HARKEMA’S GIRL TROUBLE
A GIRL IS A GIRL (1999): The first feature film from Vancouver-based film-maker Reg Harkema (editor of Hard Core Logo, Twilight of the Ice Nymphs, Last Night), A Girl is a Girl is a kinder, gentler meditation on Canadian alienation as it tells the story of Trevor (McIntyre), a really nice guy looking for a that one perfect girl. Little does Trevor know he’s a victim of mass media marketing campaigns, and really, there is no such thing as the smart, funny, Sports Illustrated swimsuit model who lives and breathes to make Trevor feel good about himself. Instead, women are just people -- or, as the title suggests: a girl is really just a girl. For the bulk of this offbeat charmer, we watch Trevor make an ass of himself in a variety of ways, with a variety of different women. There is Lisa, the ex-model with the eating disorder, Lisa, the rocker chick and Karen, as he slowly comes to accept the lack of feminine perfection -- not to mention his own shortcomings. Good dialogue, strong ...
ROBERT LEPAGE BIOGRAPHY
Biography: Robert Lepage
Born: 1957, Quebec City
A Renaissance man with a modernist’s flair for re-inventing media, Robert Lepage is one of the most exciting visual narrators in Canadian cinema -- a talent that may be explained by his entrance to film via theatre.
Born into a working class family which had already adopted two English-Canadian children, Lepage was always interested in performance, a passion that eventually led him to Quebec City’s Conservatoire d’art dramatique. He was an engaged student, and when he graduated in 1977, he could write, direct, act and execute elaborate stage designs -- but had no particular area of expertise. After a three-week workshop with Alain Knapp in Paris, he returned to Quebec and formed Theatre Hummm with Richard Fréchette.
The two produced award-winning work and from there, Lepage hooked up with Théâtre Repère, an established troupe, where he would stage works such as Tectonic Plates, En attendant and The Dragon’s Trilogy ...
FREQUENTLY ASKED QUESTIONS:
WHAT IS THE MEANING OF LIFE?
Pretty sure it has something to do with love.
WHERE IS THE BATHROOM?
Down the hall.
WTF IS THIS?
Right now, an experiment with one intention: To enable the ex-press to express themselves, and allow creators to retain control of content.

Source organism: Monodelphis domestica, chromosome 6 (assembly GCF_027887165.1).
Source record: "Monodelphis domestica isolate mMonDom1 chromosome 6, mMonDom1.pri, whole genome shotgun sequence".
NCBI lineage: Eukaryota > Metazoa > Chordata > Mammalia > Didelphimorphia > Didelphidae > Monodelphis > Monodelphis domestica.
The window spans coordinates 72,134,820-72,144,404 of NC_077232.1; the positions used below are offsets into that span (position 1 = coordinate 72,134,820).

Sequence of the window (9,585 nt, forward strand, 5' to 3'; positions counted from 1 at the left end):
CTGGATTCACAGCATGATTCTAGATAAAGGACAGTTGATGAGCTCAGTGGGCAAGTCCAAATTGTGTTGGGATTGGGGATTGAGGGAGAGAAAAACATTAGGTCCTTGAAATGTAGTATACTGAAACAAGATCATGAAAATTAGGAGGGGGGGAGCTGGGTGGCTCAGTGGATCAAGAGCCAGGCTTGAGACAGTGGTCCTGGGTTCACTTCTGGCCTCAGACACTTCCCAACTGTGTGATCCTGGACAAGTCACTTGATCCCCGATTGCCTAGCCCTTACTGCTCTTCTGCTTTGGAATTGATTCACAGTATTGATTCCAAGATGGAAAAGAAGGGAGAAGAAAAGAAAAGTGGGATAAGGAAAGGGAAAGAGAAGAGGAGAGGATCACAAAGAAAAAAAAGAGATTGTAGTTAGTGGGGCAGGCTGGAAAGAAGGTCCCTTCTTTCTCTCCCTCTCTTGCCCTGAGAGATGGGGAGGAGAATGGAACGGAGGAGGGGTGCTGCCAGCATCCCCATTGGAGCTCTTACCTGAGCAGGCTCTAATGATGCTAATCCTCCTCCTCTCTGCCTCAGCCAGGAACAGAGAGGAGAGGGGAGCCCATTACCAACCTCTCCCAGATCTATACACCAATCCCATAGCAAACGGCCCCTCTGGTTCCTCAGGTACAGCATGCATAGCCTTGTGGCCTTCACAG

WHO THE F… ARE YOU?
People who worked in corporate journalism and either called it quits, were rendered redundant, or stormed out of the newsroom to make a statement, couldn't find their security card and were too proud to ever return (true story).
WHY IS THERE SO LITTLE IN THIS P.O.S?
We're still beta. So let's not fight.
This started as boiler plate text, but as I type the very first words for The Ex-Press, I see Oscar was on to something: One has to look forward; the past is no longer an option… I'd tell you more but there are legal things to sort out at the moment.
Chappie reboots best bits of Blade Runner, Robocop
A hacked version of Robocop, Chappie takes place in the not-too-distant future, when violent crime has gone viral and police resources are too stretched to contain the chaos.
By Katherine Monk
Infused with ambient paranoia, apocalyptic imagery and an overall sense of social collapse, Neil Blomkamp’s movies operate in a familiar science-fiction setting, but they feel significantly different from Hollywood spectacle.
Where the likes of Lucas and Spielberg find ways of affirming all-American value systems through hero-centric stories, Blomkamp doesn’t seem at all interested in themes of god and country.
If anything, the South African filmmaker (who makes his home in Vancouver) focuses on the opposite: He ignores the grand rhetoric of the visible and the valued in an effort to hear the slang of the common folk.
In his brilliantly bleak feature debut, District 9, Blomkamp re-invented the alien invasion theme by weaving it into Apartheid metaphor, ...
The Lazarus Effect falls flat
Movie review: The Lazarus Effect
Raising the dead gets tired in hipster Frankenstein story as Olivia Wilde and Mark Duplass play mad scientists looking to overcome the fundamental rules of nature
Circling the Drain: Hot Tub Time Machine 2
Starring: Rob Corddry, Craig Robinson, Clark Duke, Adam Scott, Jason Jones,
Directed by: Steve Pink
Running time: 93 minutes
One star out of five
MPAA Rating: Restricted
By Katherine Monk
No matter how many times you scour afterward, the filmy scum left by Hot Tub Time Machine 2 lingers like greasy dark ring around the brain.
A sequel to the surprisingly okay 2010 comedy about four down-and-out dudes who are given a second chance at redemption with a trip to the past via the titular spa equipment, Hot Tub Time Machine 2 had some built-in appeal: Escapist entertainment has its place in life, and sometimes, all you want to do is take off your cerebral corset and get naked in a hot bubble bath of silliness.
It’s not that much to ask for, really: A couple of good jokes to keep you listening to the dialogue, characters that prompt empathy, and maybe a plot that doesn’t have to be explained in every other scene.
I congratulate screenwriter Josh Heald ...